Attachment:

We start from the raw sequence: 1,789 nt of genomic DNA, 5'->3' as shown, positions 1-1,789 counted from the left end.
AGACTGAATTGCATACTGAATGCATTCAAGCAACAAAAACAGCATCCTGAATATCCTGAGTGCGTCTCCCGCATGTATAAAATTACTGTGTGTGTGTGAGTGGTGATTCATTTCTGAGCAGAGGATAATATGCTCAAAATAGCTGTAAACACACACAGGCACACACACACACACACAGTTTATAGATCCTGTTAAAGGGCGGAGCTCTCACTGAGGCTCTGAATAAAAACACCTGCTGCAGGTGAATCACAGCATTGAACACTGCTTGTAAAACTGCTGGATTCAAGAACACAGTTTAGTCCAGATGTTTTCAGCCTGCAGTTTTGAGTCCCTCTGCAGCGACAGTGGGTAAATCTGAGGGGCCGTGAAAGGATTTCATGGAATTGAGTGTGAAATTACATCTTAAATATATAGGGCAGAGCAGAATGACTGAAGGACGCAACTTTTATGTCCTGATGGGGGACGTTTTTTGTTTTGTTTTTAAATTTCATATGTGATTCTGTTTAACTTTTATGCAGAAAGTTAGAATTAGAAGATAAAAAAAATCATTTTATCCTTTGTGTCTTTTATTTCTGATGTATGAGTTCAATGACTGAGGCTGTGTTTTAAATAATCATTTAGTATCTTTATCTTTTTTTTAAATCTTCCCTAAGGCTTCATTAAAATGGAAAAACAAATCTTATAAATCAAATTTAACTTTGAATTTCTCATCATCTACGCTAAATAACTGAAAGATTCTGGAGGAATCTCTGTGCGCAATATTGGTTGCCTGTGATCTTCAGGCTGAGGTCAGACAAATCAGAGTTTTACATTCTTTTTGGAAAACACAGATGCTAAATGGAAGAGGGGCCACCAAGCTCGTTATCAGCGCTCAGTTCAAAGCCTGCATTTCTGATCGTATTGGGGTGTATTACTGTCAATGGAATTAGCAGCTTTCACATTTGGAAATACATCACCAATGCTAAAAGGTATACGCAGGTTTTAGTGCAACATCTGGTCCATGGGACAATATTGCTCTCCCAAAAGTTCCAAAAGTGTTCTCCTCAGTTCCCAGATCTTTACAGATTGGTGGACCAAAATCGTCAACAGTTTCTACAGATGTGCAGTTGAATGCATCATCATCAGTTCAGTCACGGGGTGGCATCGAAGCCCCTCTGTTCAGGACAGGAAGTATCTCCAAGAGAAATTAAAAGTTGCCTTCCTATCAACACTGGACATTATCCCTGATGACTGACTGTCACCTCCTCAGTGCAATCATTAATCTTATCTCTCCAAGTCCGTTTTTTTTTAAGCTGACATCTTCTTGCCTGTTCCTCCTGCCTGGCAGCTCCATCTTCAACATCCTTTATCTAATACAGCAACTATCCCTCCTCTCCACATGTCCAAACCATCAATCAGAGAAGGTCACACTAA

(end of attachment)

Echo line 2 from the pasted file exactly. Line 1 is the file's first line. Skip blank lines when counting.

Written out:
AGACTGAATTGCATACTGAATGCATTCAAGCAACAAAAACAGCATCCTGAATATCCTGAGTGCGTCTCCCGCATGTATAAAATTACTGTGTGTGTGTGAGTGGTGATTCATTTCTGAGCAGAGGATAATATGCTCAAAATAGCTGTAAACACACACAGGCACACACACACACACACAGTTTATAGATCCTGTTAAAGGGCGGAGCTCTCACTGAGGCTCTGAATAAAAACACCTGCTGCAGGTGAATCACAGCATTGAACACTGCTTGTAAAACTGCTGGATTCAAGAACACAGTTTAGTCCAGATGTTTTCAGCCTGCAGTTTTGAGTCCCTCTGCAGCGACAGTGGGTAAATCTGAGGGGCCGTGAAAGGATTTCATGGAATTGAGTGTGAAATTACATCTTAAATATATAGGGCAGAGCAGAATGACTGAAGGACGCAACTTTTATGTCCTGATGGGGGACGTTTTTTGTTTTGTTTTTAAATTTCATATGTGATTCTGTTTAACTTTTATGCAGAAAGTTAGAATTAGAAGATAAAAAAAATCATTTTATCCTTTGTGTCTTTTATTTCTGATGTATGAGTTCAATGACTGAGGCTGTGTTTTAAATAATCATTTAGTATCTTTATCTTTTTTTTAAATCTTCCCTAAGGCTTCATTAAAATGGAAAAACAAATCTTATAAATCAAATTTAACTTTGAATTTCTCATCATCTACGCTAAATAACTGAAAGATTCTGGAGGAATCTCTGTGCGCAATATTGGTTGCCTGTGATCTTCAGGCTGAGGTCAGACAAATCAGAGTTTTACATTCTTTTTGGAAAACACAGATGCTAAATGGAAGAGGGGCCACCAAGCTCGTTATCAGCGCTCAGTTCAAAGCCTGCATTTCTGATCGTATTGGGGTGTATTACTGTCAATGGAATTAGCAGCTTTCACATTTGGAAATACATCACCAATGCTAAAAGGTATACGCAGGTTTTAGTGCAACATCTGGTCCATGGGACAATATTGCTCTCCCAAAAGTTCCAAAAGTGTTCTCCTCAGTTCCCAGATCTTTACAGATTGGTGGACCAAAATCGTCAACAGTTTCTACAGATGTGCAGTTGAATGCATCATCATCAGTTCAGTCACGGGGTGGCATCGAAGCCCCTCTGTTCAGGACAGGAAGTATCTCCAAGAGAAATTAAAAGTTGCCTTCCTATCAACACTGGACATTATCCCTGATGACTGACTGTCACCTCCTCAGTGCAATCATTAATCTTATCTCTCCAAGTCCGTTTTTTTTTAAGCTGACATCTTCTTGCCTGTTCCTCCTGCCTGGCAGCTCCATCTTCAACATCCTTTATCTAATACAGCAACTATCCCTCCTCTCCACATGTCCAAACCATCAATCAGAGAAGGTCACACTAA